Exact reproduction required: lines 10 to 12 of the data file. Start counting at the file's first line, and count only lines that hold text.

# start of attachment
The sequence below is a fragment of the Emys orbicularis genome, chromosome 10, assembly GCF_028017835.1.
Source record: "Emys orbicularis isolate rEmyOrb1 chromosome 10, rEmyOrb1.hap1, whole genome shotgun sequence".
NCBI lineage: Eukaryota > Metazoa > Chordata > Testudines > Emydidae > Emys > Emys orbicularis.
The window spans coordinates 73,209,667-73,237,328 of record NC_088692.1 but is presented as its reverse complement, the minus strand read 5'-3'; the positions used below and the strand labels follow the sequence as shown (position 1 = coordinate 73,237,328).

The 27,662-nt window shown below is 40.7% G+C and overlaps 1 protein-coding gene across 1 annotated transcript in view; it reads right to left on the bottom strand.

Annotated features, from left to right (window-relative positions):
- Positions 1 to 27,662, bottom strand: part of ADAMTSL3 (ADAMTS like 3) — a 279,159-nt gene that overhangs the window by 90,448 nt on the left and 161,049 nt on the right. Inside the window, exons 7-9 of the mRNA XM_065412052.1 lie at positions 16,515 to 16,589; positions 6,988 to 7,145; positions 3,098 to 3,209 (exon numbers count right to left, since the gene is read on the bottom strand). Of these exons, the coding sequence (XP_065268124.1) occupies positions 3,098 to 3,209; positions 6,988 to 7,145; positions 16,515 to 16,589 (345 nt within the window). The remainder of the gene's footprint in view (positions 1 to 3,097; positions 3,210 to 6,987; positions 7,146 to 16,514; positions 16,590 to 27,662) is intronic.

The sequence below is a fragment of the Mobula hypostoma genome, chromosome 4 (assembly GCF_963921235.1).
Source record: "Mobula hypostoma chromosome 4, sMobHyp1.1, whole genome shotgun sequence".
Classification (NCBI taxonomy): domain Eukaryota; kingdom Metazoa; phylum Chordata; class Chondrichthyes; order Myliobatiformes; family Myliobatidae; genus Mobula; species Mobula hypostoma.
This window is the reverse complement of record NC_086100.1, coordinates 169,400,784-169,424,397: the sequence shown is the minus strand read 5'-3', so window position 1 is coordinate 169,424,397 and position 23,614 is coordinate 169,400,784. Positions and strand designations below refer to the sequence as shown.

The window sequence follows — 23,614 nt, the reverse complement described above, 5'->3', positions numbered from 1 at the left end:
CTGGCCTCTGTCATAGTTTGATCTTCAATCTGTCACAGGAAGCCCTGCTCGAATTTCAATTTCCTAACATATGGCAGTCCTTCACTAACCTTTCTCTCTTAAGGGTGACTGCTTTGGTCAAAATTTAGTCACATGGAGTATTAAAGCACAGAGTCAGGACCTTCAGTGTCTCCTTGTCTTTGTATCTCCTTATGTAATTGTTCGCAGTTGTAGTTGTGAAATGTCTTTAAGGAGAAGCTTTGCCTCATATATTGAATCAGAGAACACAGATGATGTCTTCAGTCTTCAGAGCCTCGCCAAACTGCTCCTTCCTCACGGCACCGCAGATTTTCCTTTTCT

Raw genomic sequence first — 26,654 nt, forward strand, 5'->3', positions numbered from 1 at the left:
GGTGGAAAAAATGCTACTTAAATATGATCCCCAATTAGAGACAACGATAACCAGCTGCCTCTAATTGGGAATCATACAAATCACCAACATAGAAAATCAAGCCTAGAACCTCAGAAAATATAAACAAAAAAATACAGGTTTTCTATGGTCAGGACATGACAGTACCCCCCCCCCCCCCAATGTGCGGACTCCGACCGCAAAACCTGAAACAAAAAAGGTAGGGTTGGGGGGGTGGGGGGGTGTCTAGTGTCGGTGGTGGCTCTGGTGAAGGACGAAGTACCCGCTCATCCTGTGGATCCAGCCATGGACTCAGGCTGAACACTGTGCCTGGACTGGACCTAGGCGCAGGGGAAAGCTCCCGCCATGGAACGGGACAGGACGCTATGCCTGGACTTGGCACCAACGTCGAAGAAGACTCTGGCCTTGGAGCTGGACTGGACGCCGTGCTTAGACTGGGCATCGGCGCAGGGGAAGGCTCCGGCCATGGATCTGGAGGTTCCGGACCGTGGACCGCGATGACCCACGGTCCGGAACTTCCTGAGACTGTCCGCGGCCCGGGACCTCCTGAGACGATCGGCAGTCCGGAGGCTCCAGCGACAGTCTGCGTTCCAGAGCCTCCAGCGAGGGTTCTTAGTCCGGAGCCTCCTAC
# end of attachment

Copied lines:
Classification (NCBI taxonomy): domain Eukaryota; kingdom Metazoa; phylum Chordata; class Chondrichthyes; order Myliobatiformes; family Myliobatidae; genus Mobula; species Mobula hypostoma.
This window is the reverse complement of record NC_086100.1, coordinates 169,400,784-169,424,397: the sequence shown is the minus strand read 5'-3', so window position 1 is coordinate 169,424,397 and position 23,614 is coordinate 169,400,784. Positions and strand designations below refer to the sequence as shown.

The window sequence follows — 23,614 nt, the reverse complement described above, 5'->3', positions numbered from 1 at the left end: